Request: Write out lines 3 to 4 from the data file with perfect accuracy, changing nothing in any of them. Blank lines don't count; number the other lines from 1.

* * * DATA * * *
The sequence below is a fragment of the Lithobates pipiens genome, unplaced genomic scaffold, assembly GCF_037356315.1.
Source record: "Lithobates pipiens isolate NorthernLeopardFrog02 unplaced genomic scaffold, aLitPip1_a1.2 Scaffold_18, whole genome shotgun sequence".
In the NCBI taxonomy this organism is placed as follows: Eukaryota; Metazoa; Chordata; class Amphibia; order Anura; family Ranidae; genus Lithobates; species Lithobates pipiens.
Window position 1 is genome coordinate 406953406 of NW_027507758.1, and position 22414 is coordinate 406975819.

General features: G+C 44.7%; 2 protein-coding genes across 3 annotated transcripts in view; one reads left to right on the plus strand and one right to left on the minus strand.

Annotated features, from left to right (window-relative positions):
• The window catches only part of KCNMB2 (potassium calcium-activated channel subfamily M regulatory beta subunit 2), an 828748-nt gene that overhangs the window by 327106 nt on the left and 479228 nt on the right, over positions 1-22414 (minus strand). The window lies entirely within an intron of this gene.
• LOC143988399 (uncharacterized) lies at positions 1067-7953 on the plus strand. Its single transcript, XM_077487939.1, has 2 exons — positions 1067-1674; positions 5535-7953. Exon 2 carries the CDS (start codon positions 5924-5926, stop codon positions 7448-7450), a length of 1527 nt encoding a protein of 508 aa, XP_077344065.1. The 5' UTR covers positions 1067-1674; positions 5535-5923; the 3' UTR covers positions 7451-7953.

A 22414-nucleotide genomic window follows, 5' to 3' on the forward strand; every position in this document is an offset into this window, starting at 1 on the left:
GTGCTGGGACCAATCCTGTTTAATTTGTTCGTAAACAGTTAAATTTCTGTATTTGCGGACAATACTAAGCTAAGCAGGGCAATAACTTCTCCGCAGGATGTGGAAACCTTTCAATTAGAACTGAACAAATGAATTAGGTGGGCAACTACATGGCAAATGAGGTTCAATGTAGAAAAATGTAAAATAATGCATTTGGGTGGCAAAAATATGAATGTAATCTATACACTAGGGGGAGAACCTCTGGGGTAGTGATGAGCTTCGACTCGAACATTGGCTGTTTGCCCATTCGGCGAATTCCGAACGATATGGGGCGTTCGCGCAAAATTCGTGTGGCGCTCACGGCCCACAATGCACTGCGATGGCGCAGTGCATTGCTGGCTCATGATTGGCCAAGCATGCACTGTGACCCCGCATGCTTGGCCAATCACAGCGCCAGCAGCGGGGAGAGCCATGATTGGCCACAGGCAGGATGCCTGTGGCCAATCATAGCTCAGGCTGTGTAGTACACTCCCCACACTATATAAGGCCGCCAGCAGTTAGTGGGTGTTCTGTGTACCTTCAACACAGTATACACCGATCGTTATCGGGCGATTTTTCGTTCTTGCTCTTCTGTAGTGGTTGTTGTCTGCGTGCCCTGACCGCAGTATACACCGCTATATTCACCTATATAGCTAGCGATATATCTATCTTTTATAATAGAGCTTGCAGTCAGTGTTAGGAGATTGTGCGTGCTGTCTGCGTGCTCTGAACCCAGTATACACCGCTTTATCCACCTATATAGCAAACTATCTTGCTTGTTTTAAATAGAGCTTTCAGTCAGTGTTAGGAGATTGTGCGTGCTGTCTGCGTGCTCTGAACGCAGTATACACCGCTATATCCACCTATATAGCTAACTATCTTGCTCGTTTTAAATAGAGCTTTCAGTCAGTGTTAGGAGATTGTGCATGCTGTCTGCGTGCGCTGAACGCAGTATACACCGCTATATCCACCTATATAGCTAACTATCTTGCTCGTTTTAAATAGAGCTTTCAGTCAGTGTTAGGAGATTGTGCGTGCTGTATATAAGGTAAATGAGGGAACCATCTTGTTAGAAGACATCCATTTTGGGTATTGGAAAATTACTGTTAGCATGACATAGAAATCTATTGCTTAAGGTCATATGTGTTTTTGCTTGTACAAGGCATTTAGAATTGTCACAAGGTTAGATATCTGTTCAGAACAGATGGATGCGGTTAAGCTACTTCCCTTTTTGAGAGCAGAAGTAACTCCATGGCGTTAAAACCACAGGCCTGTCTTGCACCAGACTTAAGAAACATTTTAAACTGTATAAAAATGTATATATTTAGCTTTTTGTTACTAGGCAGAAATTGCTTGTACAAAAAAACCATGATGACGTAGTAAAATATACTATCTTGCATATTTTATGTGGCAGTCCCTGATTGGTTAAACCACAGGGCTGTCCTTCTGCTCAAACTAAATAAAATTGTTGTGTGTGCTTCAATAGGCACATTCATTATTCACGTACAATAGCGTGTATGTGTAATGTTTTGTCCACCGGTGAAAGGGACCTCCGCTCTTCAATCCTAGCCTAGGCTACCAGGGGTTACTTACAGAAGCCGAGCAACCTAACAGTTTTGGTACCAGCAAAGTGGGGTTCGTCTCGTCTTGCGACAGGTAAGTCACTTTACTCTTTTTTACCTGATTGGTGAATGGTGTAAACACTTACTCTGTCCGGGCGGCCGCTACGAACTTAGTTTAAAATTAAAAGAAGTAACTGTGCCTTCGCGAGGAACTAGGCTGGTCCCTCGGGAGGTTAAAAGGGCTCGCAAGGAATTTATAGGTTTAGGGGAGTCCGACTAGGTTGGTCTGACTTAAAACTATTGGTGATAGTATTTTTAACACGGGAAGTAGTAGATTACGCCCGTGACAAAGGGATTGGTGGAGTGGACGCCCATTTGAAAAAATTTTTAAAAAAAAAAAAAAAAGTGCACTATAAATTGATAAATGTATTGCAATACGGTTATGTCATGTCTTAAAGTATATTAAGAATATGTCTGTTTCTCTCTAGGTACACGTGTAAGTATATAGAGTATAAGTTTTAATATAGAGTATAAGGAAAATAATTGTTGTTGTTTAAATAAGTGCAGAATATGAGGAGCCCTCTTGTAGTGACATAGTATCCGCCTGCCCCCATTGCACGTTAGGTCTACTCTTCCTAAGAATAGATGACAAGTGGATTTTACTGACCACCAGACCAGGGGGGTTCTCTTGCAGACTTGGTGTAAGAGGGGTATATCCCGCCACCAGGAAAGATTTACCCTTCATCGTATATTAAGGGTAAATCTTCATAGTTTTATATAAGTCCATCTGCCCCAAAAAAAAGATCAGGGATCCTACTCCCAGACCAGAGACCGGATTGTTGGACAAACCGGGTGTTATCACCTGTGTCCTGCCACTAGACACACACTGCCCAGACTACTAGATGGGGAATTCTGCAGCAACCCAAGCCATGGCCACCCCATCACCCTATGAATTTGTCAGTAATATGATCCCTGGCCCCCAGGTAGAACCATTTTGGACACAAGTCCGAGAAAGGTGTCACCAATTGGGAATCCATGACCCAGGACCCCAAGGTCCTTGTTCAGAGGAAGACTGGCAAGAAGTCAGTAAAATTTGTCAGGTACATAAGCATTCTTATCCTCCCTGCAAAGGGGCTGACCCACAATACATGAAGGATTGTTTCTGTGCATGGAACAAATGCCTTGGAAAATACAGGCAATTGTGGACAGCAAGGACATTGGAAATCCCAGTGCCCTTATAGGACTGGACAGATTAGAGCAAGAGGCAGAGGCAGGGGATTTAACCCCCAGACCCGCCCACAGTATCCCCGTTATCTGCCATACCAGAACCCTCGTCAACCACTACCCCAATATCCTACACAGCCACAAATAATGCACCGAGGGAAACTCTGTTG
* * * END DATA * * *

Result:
In the NCBI taxonomy this organism is placed as follows: Eukaryota; Metazoa; Chordata; class Amphibia; order Anura; family Ranidae; genus Lithobates; species Lithobates pipiens.
Window position 1 is genome coordinate 406953406 of NW_027507758.1, and position 22414 is coordinate 406975819.